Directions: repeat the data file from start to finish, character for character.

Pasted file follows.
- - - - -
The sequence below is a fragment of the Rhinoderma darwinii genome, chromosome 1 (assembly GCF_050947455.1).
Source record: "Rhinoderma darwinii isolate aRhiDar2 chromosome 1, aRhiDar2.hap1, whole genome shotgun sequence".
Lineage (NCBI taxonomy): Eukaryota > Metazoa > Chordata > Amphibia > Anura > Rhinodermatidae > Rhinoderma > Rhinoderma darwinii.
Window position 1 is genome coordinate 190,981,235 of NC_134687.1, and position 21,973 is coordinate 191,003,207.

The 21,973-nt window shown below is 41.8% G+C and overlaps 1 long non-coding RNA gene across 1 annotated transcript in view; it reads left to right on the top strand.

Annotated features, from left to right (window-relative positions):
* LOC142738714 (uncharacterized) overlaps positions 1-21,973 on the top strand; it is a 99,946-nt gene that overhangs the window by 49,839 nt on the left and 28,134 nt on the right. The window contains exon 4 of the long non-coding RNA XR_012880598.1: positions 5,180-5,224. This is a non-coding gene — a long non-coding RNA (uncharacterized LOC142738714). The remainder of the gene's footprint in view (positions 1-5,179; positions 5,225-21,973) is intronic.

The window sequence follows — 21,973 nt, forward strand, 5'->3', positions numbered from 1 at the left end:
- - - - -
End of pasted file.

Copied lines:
The sequence below is a fragment of the Rhinoderma darwinii genome, chromosome 1 (assembly GCF_050947455.1).
Source record: "Rhinoderma darwinii isolate aRhiDar2 chromosome 1, aRhiDar2.hap1, whole genome shotgun sequence".
Lineage (NCBI taxonomy): Eukaryota > Metazoa > Chordata > Amphibia > Anura > Rhinodermatidae > Rhinoderma > Rhinoderma darwinii.
Window position 1 is genome coordinate 190,981,235 of NC_134687.1, and position 21,973 is coordinate 191,003,207.

The 21,973-nt window shown below is 41.8% G+C and overlaps 1 long non-coding RNA gene across 1 annotated transcript in view; it reads left to right on the top strand.

Annotated features, from left to right (window-relative positions):
* LOC142738714 (uncharacterized) overlaps positions 1-21,973 on the top strand; it is a 99,946-nt gene that overhangs the window by 49,839 nt on the left and 28,134 nt on the right. The window contains exon 4 of the long non-coding RNA XR_012880598.1: positions 5,180-5,224. This is a non-coding gene — a long non-coding RNA (uncharacterized LOC142738714). The remainder of the gene's footprint in view (positions 1-5,179; positions 5,225-21,973) is intronic.

The window sequence follows — 21,973 nt, forward strand, 5'->3', positions numbered from 1 at the left end: